-G-code sender. Once you have a design you’ll need to get that information in a way that your CNC will understand it. G-code is a numerical language that is used to control your CNC. Some CNCs will have a Gcode sender built into the machine/interface others will need separate software to send the file. Most machines will have a factory-recommended sender. Some entry-level machines will use basic software with basic features, for most people this is adequate but some people may choose to upgrade the software to gain control over certain options.
** An important note. Before choosing any software be sure that it supports your machine, there are different languages and compatibilities between hardware’s and software’s also different Gcode languages.
- Maintenance and Support: Something else you should strongly consider when shopping for a new machine is the ease and availability of manufacturer support. Many people are drawn into certain machines due to their price point but then come find out the is very little to no technical support when problems arrive. It would be advisable when researching your machine to talk to current users and get real-world experience. Check and see if there are active forums and Facebook user groups with an active community. Maintenance can be an often overlooked feature of CNC machines. Although proper maintenance is always recommended some machines may require more regular care than others. Some machines using belts and wheels may require the replacement of parts as they wear, some machines may require greasing and oil, and machines using routers instead of spindles may need to have the brushes on the router replaced if not the complete unit. Keep this in mind when choosing your CNC, most often Cheaper machines will use lower quality components which will be prone to wear and malfunction.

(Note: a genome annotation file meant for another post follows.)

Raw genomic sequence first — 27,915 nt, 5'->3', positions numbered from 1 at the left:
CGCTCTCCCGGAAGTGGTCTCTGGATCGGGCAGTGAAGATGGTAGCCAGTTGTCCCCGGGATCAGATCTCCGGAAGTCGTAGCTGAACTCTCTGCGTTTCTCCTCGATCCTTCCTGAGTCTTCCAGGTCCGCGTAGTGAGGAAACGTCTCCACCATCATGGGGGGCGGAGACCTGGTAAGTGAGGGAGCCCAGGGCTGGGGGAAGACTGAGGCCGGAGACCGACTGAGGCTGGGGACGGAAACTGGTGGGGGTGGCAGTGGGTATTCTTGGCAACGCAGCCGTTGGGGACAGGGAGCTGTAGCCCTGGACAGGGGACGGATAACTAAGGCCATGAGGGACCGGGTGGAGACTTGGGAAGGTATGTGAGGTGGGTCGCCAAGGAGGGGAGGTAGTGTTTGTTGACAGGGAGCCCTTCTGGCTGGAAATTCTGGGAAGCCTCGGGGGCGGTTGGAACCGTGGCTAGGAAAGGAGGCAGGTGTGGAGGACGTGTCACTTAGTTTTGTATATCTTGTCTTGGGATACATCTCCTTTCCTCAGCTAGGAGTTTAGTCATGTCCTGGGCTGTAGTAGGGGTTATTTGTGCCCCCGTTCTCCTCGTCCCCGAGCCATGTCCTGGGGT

- Price: Most of the price is the biggest deciding factor when people buy their 1st CNC. In all the years I’ve been doing this and the hundreds of CNC owners I’ve talked to I’ve never heard anyone say that they regretted buying the larger machine. Most people once they are comfortable with their machine, realize that the bed size can be a limiting factor. My recommendation would be to get the largest machine you can comfortably afford. When I say that I don’t mean everyone needs to get industrial 4′ x 8′ tables, what I mean is if you have narrowed your choice down to a particular man or brand try and go with the larger option. If you have it narrowed down to 1 or 2 which one has the larger machine. This applies mainly for hobby-based CNCs because once you get into the larger industrial tables so don’t have a limit.
At the end of the day, you need to find a machine that’s big enough to suit your needs is rigid and easy to use that’s within your budget. Sounds easy right?
Good luck! And have Fun!
What to look for when shopping for a new CNC
So you’re in the market for a new CNC machine let’s go over a few things you should keep in mind while your looking around.